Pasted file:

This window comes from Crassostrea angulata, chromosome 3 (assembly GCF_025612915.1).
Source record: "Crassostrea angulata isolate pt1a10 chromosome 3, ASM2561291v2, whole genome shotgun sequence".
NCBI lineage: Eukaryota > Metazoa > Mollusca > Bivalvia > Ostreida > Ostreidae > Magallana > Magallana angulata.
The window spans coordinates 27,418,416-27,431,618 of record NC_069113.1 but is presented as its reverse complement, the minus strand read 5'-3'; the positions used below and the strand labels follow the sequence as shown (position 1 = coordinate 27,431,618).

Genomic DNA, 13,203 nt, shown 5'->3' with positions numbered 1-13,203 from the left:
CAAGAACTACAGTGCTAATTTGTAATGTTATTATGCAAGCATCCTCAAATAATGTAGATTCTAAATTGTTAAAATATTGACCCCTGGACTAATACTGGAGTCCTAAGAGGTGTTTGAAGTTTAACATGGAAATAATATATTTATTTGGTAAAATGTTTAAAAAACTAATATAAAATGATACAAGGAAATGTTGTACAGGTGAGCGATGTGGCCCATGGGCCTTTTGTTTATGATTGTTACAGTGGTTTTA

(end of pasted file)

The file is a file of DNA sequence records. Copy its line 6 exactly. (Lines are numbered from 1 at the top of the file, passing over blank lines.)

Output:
CAAGAACTACAGTGCTAATTTGTAATGTTATTATGCAAGCATCCTCAAATAATGTAGATTCTAAATTGTTAAAATATTGACCCCTGGACTAATACTGGAGTCCTAAGAGGTGTTTGAAGTTTAACATGGAAATAATATATTTATTTGGTAAAATGTTTAAAAAACTAATATAAAATGATACAAGGAAATGTTGTACAGGTGAGCGATGTGGCCCATGGGCCTTTTGTTTATGATTGTTACAGTGGTTTTA